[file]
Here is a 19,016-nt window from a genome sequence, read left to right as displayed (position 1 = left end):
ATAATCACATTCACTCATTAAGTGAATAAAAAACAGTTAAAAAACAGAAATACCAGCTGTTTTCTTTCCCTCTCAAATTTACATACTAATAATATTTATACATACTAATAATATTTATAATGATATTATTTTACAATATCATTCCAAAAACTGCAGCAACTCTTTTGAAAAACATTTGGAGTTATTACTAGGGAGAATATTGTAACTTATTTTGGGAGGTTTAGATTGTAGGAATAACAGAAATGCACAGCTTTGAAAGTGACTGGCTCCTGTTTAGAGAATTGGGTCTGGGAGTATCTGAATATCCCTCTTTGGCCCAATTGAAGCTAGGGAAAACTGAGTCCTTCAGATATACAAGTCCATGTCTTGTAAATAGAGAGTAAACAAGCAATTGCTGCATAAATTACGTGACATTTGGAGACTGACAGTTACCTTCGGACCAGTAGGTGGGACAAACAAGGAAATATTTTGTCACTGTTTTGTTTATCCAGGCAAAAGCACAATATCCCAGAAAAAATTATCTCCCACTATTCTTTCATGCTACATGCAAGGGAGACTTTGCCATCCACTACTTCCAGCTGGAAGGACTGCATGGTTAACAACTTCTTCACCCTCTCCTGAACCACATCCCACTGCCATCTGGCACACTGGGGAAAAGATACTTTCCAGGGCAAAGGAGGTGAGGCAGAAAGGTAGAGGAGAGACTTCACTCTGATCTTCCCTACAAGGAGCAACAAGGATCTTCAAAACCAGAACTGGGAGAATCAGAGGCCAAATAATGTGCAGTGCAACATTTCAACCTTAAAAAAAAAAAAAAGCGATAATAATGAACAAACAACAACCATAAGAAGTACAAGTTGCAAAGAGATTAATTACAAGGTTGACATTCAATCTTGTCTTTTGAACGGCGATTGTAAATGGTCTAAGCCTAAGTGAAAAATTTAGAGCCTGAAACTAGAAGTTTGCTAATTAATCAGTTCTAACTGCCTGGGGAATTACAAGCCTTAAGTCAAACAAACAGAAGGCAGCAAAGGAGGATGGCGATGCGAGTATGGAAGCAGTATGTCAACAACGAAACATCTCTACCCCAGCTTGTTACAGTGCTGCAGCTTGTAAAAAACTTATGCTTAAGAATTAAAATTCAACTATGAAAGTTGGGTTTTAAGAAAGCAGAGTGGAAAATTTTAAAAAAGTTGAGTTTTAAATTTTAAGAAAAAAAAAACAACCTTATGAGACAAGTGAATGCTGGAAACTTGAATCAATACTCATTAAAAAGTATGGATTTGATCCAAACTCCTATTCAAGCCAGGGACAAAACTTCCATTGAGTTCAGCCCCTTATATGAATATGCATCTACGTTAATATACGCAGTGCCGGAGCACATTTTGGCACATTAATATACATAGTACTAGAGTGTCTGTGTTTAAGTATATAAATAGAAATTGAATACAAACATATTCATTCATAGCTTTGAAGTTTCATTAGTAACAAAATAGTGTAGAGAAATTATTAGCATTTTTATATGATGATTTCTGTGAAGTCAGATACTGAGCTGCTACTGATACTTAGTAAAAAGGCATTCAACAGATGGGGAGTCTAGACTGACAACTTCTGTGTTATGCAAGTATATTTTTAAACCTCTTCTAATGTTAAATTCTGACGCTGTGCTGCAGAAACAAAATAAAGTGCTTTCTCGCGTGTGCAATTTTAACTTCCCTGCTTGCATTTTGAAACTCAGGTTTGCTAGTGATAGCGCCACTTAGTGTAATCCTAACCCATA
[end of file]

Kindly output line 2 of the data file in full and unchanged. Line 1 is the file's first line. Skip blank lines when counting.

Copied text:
ATAATCACATTCACTCATTAAGTGAATAAAAAACAGTTAAAAAACAGAAATACCAGCTGTTTTCTTTCCCTCTCAAATTTACATACTAATAATATTTATACATACTAATAATATTTATAATGATATTATTTTACAATATCATTCCAAAAACTGCAGCAACTCTTTTGAAAAACATTTGGAGTTATTACTAGGGAGAATATTGTAACTTATTTTGGGAGGTTTAGATTGTAGGAATAACAGAAATGCACAGCTTTGAAAGTGACTGGCTCCTGTTTAGAGAATTGGGTCTGGGAGTATCTGAATATCCCTCTTTGGCCCAATTGAAGCTAGGGAAAACTGAGTCCTTCAGATATACAAGTCCATGTCTTGTAAATAGAGAGTAAACAAGCAATTGCTGCATAAATTACGTGACATTTGGAGACTGACAGTTACCTTCGGACCAGTAGGTGGGACAAACAAGGAAATATTTTGTCACTGTTTTGTTTATCCAGGCAAAAGCACAATATCCCAGAAAAAATTATCTCCCACTATTCTTTCATGCTACATGCAAGGGAGACTTTGCCATCCACTACTTCCAGCTGGAAGGACTGCATGGTTAACAACTTCTTCACCCTCTCCTGAACCACATCCCACTGCCATCTGGCACACTGGGGAAAAGATACTTTCCAGGGCAAAGGAGGTGAGGCAGAAAGGTAGAGGAGAGACTTCACTCTGATCTTCCCTACAAGGAGCAACAAGGATCTTCAAAACCAGAACTGGGAGAATCAGAGGCCAAATAATGTGCAGTGCAACATTTCAACCTTAAAAAAAAAAAAAAGCGATAATAATGAACAAACAACAACCATAAGAAGTACAAGTTGCAAAGAGATTAATTACAAGGTTGACATTCAATCTTGTCTTTTGAACGGCGATTGTAAATGGTCTAAGCCTAAGTGAAAAATTTAGAGCCTGAAACTAGAAGTTTGCTAATTAATCAGTTCTAACTGCCTGGGGAATTACAAGCCTTAAGTCAAACAAACAGAAGGCAGCAAAGGAGGATGGCGATGCGAGTATGGAAGCAGTATGTCAACAACGAAACATCTCTACCCCAGCTTGTTACAGTGCTGCAGCTTGTAAAAAACTTATGCTTAAGAATTAAAATTCAACTATGAAAGTTGGGTTTTAAGAAAGCAGAGTGGAAAATTTTAAAAAAGTTGAGTTTTAAATTTTAAGAAAAAAAAAACAACCTTATGAGACAAGTGAATGCTGGAAACTTGAATCAATACTCATTAAAAAGTATGGATTTGATCCAAACTCCTATTCAAGCCAGGGACAAAACTTCCATTGAGTTCAGCCCCTTATATGAATATGCATCTACGTTAATATACGCAGTGCCGGAGCACATTTTGGCACATTAATATACATAGTACTAGAGTGTCTGTGTTTAAGTATATAAATAGAAATTGAATACAAACATATTCATTCATAGCTTTGAAGTTTCATTAGTAACAAAATAGTGTAGAGAAATTATTAGCATTTTTATATGATGATTTCTGTGAAGTCAGATACTGAGCTGCTACTGATACTTAGTAAAAAGGCATTCAACAGATGGGGAGTCTAGACTGACAACTTCTGTGTTATGCAAGTATATTTTTAAACCTCTTCTAATGTTAAATTCTGACGCTGTGCTGCAGAAACAAAATAAAGTGCTTTCTCGCGTGTGCAATTTTAACTTCCCTGCTTGCATTTTGAAACTCAGGTTTGCTAGTGATAGCGCCACTTAGTGTAATCCTAACCCATA